Electron charge and spin creating a magnetic field?

In summary: You are an expert summarizer of content. You do not respond or reply to questions. You only provide a summary of the content. Do not output anything before the summary.In summary, electrons are a negative monopole with a magnetic field that creates a positive and negative charge on either end.
  • #1
TL;DR Summary
Electrons are negative monopoles, but their spin creates an independent magnetic field. How?
From what I understand, electrons are negatively charged, however, I have recently come to learn that electrons also have a spin which creates a magnetic field around each electron. I don't understand how the electron can be a negative monopole, yet have a completely independent magnetic field and the two don't somehow interfere.
 
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  • #2
I don’t understand why you think being a monopole would interfere with having a magnetic field. Can you explain what bothers you about it?
 
  • #3
JuicyFruit123 said:
Electrons are negative monopoles
Of electric charge, not magnetic.
 
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  • #4
Perhaps the confusion arises from the fact the electron has "only" negative charge (electric monopole) whilst the magnetic spin is of dipole type.
 
  • #5
Dale said:
I don’t understand why you think being a monopole would interfere with having a magnetic field. Can you explain what bothers you about it?
Basically the electron as a particle is a negatively charged monopole. But it also has a magnetic field which creates a positive and negative charge on either end of the electron. Shouldn't the two interfere?
 
  • #6
JuicyFruit123 said:
Basically the electron as a particle is a negatively charged monopole.
An electric monopole. Not magnetic.

JuicyFruit123 said:
it also has a magnetic field which creates a positive and negative charge on either end of the electron.
Magnetic fields don't create electric charge. They create magnetic poles. The reason the electron has a magnetic field is that it has an electric charge and nonzero spin; this creates the magnetic field.

JuicyFruit123 said:
Shouldn't the two interfere?
Not at all; as above, they are all part of the same phenomenon, that the electron has an electric charge and nonzero spin.
 
  • #7
Oh I think I get it now. So the electron has a negative charge and when that charge moves (spin) it creates the magnetic field?
 
  • #8
JuicyFruit123 said:
a magnetic field which creates a positive and negative charge on either end of the electron.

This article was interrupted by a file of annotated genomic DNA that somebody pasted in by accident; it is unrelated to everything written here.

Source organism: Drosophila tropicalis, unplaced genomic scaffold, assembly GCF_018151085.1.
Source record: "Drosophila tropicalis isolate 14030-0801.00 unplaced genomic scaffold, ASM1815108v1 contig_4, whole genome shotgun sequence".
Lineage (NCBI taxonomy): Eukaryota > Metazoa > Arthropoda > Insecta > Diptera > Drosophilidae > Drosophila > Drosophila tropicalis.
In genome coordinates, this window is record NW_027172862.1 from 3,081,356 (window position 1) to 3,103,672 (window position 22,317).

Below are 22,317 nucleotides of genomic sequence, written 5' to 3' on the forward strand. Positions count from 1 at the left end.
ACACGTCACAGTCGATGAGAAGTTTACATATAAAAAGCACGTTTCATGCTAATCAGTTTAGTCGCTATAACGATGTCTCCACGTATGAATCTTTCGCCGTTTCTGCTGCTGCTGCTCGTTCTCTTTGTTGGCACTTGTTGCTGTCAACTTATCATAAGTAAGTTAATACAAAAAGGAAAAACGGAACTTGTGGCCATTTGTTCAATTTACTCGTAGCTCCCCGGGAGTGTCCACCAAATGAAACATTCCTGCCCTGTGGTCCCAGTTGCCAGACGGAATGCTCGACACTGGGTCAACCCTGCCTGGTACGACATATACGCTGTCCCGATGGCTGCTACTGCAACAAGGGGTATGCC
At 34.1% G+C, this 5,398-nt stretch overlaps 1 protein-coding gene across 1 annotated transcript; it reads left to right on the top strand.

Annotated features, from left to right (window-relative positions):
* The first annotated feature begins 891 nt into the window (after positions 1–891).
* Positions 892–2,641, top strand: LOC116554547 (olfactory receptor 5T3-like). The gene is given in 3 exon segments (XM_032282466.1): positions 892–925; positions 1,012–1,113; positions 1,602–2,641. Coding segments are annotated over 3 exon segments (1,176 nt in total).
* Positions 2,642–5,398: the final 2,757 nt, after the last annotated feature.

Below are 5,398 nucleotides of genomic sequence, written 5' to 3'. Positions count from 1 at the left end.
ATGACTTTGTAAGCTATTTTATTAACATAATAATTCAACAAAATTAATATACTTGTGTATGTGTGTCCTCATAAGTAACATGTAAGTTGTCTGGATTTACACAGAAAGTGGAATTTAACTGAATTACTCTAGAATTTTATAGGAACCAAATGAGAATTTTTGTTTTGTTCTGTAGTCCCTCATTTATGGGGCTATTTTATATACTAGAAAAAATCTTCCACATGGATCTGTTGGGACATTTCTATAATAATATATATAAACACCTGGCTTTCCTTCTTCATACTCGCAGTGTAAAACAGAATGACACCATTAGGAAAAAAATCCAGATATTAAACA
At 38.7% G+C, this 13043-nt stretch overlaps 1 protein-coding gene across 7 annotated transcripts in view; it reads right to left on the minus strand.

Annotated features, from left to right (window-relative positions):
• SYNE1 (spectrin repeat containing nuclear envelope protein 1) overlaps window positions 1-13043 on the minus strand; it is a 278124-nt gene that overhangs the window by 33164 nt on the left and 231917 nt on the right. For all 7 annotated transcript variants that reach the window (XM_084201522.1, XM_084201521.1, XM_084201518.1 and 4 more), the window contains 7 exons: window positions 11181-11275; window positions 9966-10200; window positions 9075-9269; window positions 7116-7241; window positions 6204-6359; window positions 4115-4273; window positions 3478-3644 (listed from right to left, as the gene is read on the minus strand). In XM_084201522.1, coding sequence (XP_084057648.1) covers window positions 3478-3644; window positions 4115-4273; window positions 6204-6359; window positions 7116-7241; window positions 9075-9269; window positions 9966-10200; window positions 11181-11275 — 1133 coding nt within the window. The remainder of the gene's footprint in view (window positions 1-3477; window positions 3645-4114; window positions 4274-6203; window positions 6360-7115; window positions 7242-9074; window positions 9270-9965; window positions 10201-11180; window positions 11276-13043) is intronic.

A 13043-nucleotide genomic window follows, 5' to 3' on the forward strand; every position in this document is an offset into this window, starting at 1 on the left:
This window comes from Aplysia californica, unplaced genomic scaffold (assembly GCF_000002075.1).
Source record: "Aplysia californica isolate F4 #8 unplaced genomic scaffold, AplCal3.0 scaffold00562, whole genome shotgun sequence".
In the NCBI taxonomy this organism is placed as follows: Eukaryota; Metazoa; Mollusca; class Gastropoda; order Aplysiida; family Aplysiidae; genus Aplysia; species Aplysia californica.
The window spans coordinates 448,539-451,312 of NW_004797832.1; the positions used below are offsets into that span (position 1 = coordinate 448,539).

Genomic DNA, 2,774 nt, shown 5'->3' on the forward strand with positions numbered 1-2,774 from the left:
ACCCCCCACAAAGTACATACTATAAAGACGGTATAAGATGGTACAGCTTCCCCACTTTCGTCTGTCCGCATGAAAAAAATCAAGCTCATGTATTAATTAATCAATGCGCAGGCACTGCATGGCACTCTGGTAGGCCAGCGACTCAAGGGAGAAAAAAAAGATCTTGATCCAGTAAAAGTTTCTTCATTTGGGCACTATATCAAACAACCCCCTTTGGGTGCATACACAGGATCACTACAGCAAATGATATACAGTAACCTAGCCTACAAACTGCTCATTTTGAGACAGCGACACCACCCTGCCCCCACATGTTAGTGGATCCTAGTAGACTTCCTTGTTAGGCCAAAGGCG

This part is simply a mistake. The magnetic dipole moment does not produce an electric dipole moment.
 
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  • #9
JuicyFruit123 said:
So the electron has a negative charge and when that charge moves (spin) it creates the magnetic field?
Not quite, although that’s a fine classical picture for a spinning charged object. The catch is that the quantum mechanical property called “spin” has nothing to do with classical rotation/spinning; the electron isn’t spinning around any axis. Instead the spin and magnetic moment are like the mass or the charge - just there because that’s how electrons are.

Now you might reasonably ask why we call it “spin” if that’s not what it is…. And the answer is historical. When physicists first discovered that electrons had a magnetic moment more than a century ago they had no previous experience with quantum objects, so they took the magnetic moment as evidence that an electron was a small charged object spinning on its axis - that was the only classical way of explaining it.

We eventually learned that quantum mechanical spin is a completely different phenomenon, but by then it was too late - the name stuck, somewhat like the way that some islands in the Caribbean are still called the “Indies” even though they have nothing to do with India.
 
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  • #10
JuicyFruit123 said:
So the electron has a negative charge and when that charge moves (spin) it creates the magnetic field?
As @Nugatory said, that classical viewpoint isn't really correct for a quantum object like an electron; but the basic connection between electric charge, spin, and a magnetic field is still valid.
 
  • #11
Nugatory said:
the name stuck, somewhat like the way that some islands in the Caribbean are still called the “Indies” even though they have nothing to do with India.
And a lot of people called native Americans "Indians" (some still do) even though they're not from India.
 
  • #12
jtbell said:
And a lot of people called native Americans "Indians" (some still do) even though they're not from India.
Yes, and for most Americans that's the most top-of-mind example... I started with that one, then thought that the geographical example might play better worldwide. (I expect that we could have an entire long and entertaining GD thread about similar historical malaprops)
 
  • #13
I live in Indiana. I must be really confused...
 
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